> Dual-licensing? It’s not a practical business decision. Zondervan, for example, is owned by NewsCorp and Rupert Murdoch will not want to squander his marketing capital trying to sell a book that is available elsewhere for free.

    > You ask, “every time I read a Christian book… something that the author intended to inspire, impart knowledge, hold accountability and so forth…why would the author want me to pay to hear this?”

    > My reply to this is that you may not value what you are reading, so you are unwilling to pay. However, there are people who do value inspirational fiction and nonfiction, and Evangelical Christian books sell at a rate of about $2.3 billion per year. That’s about 20% of the overall consumer book market.

    Please don’t misunderstand me, I was not trying to say that I didn’t value the writing that I was reading, I value it very much, what I was saying was that perhaps by lowering the barrier to readership entry, more readers would give reading the book a shot, since they are out no money if they didn’t care for it. Case-in-point, I bought the Cory Doctorow book knowing full-well his works were available CC-licensed for free online. I did so out of my desire to support him as an author. I think making the jump to “If all Christian books were licensed with CC, the authors would

    never be paid” is running down a slippery slope. (Note: I am not saying this last statement is your argument, simply making a statement)

    Better yet, what if an author challenged the reader of his or her book to take the money that

    would be spent on the title and donate it to a charity, does this also seem implausible?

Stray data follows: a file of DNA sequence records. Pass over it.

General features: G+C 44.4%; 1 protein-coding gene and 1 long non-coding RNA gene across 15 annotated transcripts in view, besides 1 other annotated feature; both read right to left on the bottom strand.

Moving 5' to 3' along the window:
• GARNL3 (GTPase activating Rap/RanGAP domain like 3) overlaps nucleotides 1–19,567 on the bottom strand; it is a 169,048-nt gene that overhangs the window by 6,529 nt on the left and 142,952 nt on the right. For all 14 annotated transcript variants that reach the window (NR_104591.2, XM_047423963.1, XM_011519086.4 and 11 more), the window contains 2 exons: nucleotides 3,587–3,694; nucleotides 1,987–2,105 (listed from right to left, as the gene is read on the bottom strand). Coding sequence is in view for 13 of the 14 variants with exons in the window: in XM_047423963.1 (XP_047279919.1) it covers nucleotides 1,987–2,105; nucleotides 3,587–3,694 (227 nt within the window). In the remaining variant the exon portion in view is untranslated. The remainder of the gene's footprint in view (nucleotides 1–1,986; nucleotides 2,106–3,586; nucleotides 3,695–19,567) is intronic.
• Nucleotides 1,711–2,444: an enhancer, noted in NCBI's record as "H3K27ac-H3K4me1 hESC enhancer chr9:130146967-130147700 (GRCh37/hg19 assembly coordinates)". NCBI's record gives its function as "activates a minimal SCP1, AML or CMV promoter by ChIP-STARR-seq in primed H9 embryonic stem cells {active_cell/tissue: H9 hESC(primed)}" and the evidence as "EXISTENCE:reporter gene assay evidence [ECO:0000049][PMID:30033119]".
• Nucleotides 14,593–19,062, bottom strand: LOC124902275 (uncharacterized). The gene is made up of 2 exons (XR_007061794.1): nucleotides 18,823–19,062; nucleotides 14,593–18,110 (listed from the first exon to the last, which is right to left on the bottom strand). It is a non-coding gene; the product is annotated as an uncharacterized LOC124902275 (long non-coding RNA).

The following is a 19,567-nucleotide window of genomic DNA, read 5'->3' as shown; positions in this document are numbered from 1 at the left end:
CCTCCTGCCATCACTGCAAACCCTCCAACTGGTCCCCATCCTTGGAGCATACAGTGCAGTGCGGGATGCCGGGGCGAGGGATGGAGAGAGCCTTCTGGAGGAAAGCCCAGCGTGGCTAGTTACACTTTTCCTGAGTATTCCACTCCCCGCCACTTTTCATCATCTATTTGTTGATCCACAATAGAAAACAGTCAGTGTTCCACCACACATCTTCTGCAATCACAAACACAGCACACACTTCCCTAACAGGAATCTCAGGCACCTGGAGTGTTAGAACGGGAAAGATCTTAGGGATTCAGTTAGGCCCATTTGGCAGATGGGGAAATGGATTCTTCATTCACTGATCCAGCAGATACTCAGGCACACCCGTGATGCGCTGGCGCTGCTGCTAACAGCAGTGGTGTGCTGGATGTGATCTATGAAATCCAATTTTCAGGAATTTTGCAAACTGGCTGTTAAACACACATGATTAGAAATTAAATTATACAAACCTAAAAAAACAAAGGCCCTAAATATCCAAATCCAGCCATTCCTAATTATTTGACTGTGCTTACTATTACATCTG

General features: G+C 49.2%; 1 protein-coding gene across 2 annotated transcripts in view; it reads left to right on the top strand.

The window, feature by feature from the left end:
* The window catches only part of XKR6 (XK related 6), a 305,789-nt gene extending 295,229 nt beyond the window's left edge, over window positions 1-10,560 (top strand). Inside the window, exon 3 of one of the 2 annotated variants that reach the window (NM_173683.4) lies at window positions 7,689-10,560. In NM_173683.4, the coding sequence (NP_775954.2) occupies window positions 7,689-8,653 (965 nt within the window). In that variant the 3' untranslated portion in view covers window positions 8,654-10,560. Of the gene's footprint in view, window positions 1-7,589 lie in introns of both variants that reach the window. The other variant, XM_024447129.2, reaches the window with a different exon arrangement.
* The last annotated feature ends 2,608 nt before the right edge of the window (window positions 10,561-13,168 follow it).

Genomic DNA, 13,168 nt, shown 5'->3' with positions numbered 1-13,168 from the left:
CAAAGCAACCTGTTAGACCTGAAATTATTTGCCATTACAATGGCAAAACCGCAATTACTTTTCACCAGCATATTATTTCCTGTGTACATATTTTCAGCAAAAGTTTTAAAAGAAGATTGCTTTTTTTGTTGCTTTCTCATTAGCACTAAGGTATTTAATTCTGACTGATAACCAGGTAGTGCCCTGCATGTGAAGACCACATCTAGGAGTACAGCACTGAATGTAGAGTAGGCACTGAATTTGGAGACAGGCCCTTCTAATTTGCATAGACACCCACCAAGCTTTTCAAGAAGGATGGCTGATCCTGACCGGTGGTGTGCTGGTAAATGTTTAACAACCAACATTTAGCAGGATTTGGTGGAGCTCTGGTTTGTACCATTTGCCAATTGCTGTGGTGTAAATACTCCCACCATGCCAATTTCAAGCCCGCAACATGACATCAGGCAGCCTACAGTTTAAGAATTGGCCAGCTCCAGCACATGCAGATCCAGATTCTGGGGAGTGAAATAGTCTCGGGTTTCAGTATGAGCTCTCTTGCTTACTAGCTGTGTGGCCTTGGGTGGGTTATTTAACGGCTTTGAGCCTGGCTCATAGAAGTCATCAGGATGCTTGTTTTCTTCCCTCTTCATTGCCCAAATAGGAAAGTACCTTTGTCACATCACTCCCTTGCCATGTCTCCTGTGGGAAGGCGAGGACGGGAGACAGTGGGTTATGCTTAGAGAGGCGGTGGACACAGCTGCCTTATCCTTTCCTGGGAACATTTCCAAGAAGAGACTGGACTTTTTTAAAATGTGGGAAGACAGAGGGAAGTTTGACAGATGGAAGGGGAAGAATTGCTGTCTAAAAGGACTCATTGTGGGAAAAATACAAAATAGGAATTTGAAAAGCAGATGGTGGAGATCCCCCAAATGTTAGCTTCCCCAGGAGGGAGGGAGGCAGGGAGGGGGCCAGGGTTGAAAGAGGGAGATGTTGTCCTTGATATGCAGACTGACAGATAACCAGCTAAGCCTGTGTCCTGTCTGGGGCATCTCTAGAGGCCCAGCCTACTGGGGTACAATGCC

> Every author has a passion to get his work published and to get high enough sales to free him or her to write more, and to pursue other interests. Christian writers are no different than any other writers when it comes to that goal, and they should not be singled out as candidates to work for lower income or for free just because they are writing inspirational books.

    The reason I was singling our Christian authors in particular was purely from a spiritual standpoint, I fully expect any non-Christian author not to embrace Creative Commons, what is it to them if 1 more person can read their book for free? For Christian authors however, I was arguing that the spiritual gain outweighs the worldly gain, and that should be where our focus is in the first place.

    > After all, J.K. Rowling says she was inspired by Stephen King, and J.K. Rowling has inspired others. Does that mean King and Rowling books should be free to all just because they have inspired others? Do you think you could convince these authors to make their works available through a CC license? Probably not.